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How a Russian TV station is defying Putin

An office complex in the heart of Berlin forms the headquarters. Ost West TV broadcasts Russian news to the world from here. t-online took a look behind the scenes with the camera – and found a small team with big ambitions.

Suddenly, applause breaks out in the Berlin editorial office of Ost West TV. A colleague enters the small, approximately 20 square meter room and looks confused. “Is Putin dead?” he asks the group. Laughter and babble of voices mix. A young editor explains: “Our Russian reporter from Istanbul finally received a German visa. That’s why we cheered.” So the question about Putin was just a joke – or a vague hope expressed in a moment of euphoria.

Those gathered here had every reason to do so. Because the reporter mentioned had to leave Russia and had been stuck in Turkey for several weeks. Now he can finally enter Germany. The joy in the editorial office is great – so great that editor-in-chief Maria Makeeva gets wet eyes for a moment.

This little scene tells a lot about the TV station Ost West TV. It shows how the eleven employees who gathered for the editorial conference tick. She makes it clear: This Russian-language TV station reports critical of the Kremlin. Putin is the antagonist – and not the dazzling hero he is portrayed as on Russian state television. You can get an impression of it in our video.

The editor-in-chief is no stranger

The small editorial team originally set out to make German news in Russian for Russian-speaking people in Germany. But a lot has changed since the beginning of the war in Ukraine. Now the editors are trying to stand up to Putin’s propaganda machine.

Ost West TV went on the air for the first time in 1996, initially broadcasting programs and documentaries only about Berlin, and then later about the whole of Germany. A lot has changed with the new editor-in-chief Maria Makeeva, who joined the channel in 2017 and previously worked at the Russian opposition channel Dozhd and was recently even allowed to interview the Ukrainian President Volodymyr Zelenskyy. In the meantime, the station has also included news in its program.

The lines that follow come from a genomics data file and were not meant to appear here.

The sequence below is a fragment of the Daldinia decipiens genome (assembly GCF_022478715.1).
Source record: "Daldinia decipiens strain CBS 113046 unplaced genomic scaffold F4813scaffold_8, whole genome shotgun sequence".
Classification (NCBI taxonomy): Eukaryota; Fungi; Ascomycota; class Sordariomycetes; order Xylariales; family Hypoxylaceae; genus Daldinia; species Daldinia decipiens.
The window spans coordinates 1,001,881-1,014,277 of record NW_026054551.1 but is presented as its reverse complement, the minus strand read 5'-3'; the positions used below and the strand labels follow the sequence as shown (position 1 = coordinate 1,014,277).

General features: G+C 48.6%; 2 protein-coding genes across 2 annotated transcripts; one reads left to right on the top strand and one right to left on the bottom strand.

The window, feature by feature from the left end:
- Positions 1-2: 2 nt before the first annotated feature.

“We are a small team”

Ost West TV can be received in Germany via a cable TV package together with other Russian channels. The station can also be received in the Ukraine and the Baltic States. In addition, they make their shows available on social media such as Facebook and YouTube. Financially, the private broadcaster lives mainly from its subscribers – currently there are three million. However, there are no big leaps. “We’re a small team and don’t have incredibly large capacities,” reveals moderator Konstantin Hackethal. Almost 15 people are part of the station’s core team, plus other freelancers.

It’s not just Russians who are working on the project. “People have a completely different, motley background,” says Hackethal. “They come from Kazakhstan, Russia or the Ukraine. We are all united here,” says Hackethal. “We don’t differ by nationality. Attitude is important – that’s what unites us.” And this attitude is directed against Putin’s propaganda. “We want life in Eastern European countries to be free – that people are not oppressed, that there is no war. We want to appreciate and report on these values, which we experience here in Germany and Europe,” explains Hackethal.

Konstantin Hackethal himself comes from Russia. He was born in Norilsk, a big city in the north of the country. In Moscow he studied linguistics. As part of his studies, he also went to Germany for the first time – an exchange program took him to Magdeburg. In 2008 it was love that finally made him move to Germany. Since then he has lived in Berlin.

Konstantin Hackethal: By chance in the media industry

He only got into journalism by accident. “A friend of mine who worked here asked me if I wanted to try my hand in front of the camera,” he recalls. He followed the suggestion out of sheer curiosity. “Then everything worked great and I had so much fun that I stayed here and have been working here for three years now,” Hackethal continued. Twice a week, always on Mondays and Wednesdays, he now presents the station’s main news at 7 p.m.

This was also the case this Wednesday, when the editors gathered in the small office shared by the moderator and editor-in-chief to plan the show. Hackethal spends most of the conference at his desk by the window, intently typing down the script for the show. He had already written ten pages before the conference. Now revised and supplemented.